Statement on Issues Relating to Use of Local Roads by Heavy Trucks
Presented to Governor-elect Christie’s Transportation Subcommittee
To the Transition New Jersey Committee
By Honorable David DelVecchio, Mayor of Lambertville and
Past President, NJ League of Municipalities and
Chairman, League Heavy Truck Task Force
December 8, 2009
The diversion of heavy truck traffic to local roads, not designed for such vehicles, poses real risks to the public’s safety. High concentrations of residences and businesses are located along these roads. Children walk or ride their bikes along these roads.
Such traffic also increases the strain on local roads and the cost of their maintenance. And it increases traffic safety enforcement costs.
Accordingly, we have long been involved in this, through our Heavy Truck Task Force.
The 1982 Federal Surface Transportation Assistance Act significantly changed the federal role in the width, length and weight of heavy trucks. Prior to the enactment of this law, federal involvement in these matters was limited. The changes created by the 1982 act were dramatic in the sense that Congress preempted most of the state's authority with respect to width, and partially with respect to length of trucks.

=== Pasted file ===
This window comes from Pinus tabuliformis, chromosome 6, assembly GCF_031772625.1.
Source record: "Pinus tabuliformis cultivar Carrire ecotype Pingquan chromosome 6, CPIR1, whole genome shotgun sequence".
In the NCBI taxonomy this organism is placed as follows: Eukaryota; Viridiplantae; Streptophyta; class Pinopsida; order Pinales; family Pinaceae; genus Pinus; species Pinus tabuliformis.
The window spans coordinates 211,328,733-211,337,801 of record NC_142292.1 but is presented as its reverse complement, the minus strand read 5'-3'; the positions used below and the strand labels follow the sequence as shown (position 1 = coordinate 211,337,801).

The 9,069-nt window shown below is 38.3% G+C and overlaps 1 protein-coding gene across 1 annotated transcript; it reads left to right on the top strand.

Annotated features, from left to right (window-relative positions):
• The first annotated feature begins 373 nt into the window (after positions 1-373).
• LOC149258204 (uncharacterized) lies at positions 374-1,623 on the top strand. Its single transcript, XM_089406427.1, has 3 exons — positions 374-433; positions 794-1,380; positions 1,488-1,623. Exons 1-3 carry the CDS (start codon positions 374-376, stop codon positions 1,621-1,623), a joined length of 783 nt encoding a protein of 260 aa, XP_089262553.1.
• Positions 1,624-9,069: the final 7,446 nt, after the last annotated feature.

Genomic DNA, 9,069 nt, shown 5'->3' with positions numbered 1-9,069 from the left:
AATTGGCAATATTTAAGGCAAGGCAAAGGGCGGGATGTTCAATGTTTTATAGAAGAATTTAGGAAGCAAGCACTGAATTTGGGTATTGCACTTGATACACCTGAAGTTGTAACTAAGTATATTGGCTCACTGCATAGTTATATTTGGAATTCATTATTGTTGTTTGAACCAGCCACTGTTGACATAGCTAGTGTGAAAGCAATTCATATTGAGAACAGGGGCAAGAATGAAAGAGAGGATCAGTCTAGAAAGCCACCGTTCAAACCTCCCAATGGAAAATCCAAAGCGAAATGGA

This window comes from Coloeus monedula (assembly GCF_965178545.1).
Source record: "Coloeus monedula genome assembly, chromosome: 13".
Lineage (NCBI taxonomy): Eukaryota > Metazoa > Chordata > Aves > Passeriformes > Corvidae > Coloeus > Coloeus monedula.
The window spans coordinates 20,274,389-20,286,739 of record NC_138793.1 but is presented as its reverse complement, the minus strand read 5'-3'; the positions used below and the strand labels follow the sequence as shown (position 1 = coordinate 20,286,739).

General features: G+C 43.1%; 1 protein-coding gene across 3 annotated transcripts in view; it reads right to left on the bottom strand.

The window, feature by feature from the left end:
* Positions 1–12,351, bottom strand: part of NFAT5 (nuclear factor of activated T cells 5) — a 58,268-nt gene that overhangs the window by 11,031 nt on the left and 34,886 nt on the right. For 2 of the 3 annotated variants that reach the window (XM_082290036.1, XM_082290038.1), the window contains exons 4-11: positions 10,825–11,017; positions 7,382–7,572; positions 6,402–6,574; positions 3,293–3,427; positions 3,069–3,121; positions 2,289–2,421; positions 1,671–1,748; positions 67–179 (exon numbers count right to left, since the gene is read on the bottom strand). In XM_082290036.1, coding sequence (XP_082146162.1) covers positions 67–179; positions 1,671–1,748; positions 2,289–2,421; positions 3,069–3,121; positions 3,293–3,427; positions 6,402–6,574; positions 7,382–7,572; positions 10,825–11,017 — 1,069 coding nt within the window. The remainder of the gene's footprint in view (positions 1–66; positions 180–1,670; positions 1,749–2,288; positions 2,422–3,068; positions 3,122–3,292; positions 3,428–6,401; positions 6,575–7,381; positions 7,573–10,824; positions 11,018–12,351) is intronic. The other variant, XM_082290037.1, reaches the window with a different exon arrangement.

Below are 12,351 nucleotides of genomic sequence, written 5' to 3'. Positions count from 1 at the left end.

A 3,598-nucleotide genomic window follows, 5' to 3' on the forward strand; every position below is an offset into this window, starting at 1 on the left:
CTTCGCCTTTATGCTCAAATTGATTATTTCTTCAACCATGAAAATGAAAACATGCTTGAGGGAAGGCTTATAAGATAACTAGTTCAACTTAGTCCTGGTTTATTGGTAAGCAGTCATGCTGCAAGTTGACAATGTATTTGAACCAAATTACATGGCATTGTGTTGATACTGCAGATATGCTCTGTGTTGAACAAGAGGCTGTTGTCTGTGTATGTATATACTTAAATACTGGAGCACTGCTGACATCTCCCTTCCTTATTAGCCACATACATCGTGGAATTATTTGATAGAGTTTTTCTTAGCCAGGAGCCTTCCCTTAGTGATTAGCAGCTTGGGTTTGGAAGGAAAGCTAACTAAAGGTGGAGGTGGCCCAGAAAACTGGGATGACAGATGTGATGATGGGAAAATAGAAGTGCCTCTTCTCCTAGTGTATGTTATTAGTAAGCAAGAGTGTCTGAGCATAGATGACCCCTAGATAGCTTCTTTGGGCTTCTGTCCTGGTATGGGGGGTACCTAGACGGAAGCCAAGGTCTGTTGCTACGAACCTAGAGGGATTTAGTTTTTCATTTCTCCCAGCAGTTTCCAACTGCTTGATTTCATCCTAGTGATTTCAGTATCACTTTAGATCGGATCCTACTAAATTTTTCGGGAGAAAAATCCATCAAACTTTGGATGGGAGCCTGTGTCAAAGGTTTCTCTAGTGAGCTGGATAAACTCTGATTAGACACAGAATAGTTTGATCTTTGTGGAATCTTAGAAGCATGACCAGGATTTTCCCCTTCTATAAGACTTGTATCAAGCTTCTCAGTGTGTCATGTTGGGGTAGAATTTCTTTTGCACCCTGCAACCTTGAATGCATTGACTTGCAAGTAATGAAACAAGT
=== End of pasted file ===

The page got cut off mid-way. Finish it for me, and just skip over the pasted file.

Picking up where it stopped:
New Jersey regulations were proposed in 1986 after several years of preparation, debate and comments from the public. The regulations became effective in February of 1987 and designated a National Network for large trucks (greater than 96" wide but not more than 102" wide and trailers greater than 48 feet but not more than 53 feet in length and for double bottom trailer combinations). The regulations also designated roads (mostly state and county 500 series roads) that the large trucks could use for access to terminals in the State.
In 1999, New Jersey began to restrict 102-inch wide standard trucks and double-trailer Truck combinations that do not have an origin or destination within New Jersey from using state highways that have physical characteristics that detract from suitability to be included in the large truck network. These vehicles were restricted to the national network; however, they were permitted to travel up to two roadway miles from the Access Network and one roadway mile from the National Network, respectively, to facilities providing food, fuel, rest and repairs.
Those roads, highways, streets, public alleys or other public thoroughfares that could not safely accommodate a truck wider than 96 inches and were so designated by the New Jersey Department of Transportation (NJDOT), continued to be unavailable to these vehicles.
In 2000, the American Trucking Association and U.S. Xpress, a Tennessee-based trucking company, filed suit in U.S. District Court for New Jersey, challenging the statute and regulations that restrict interstate through trucks wider than 96 inches to the national highway network. American Truck Association, Inc. and U.S. Xpress Inc VS. Christine Todd Whitman, James Weinstein, Col. Carson Dunbar and John J. Farmer Jr. (Docket No, 04-2201).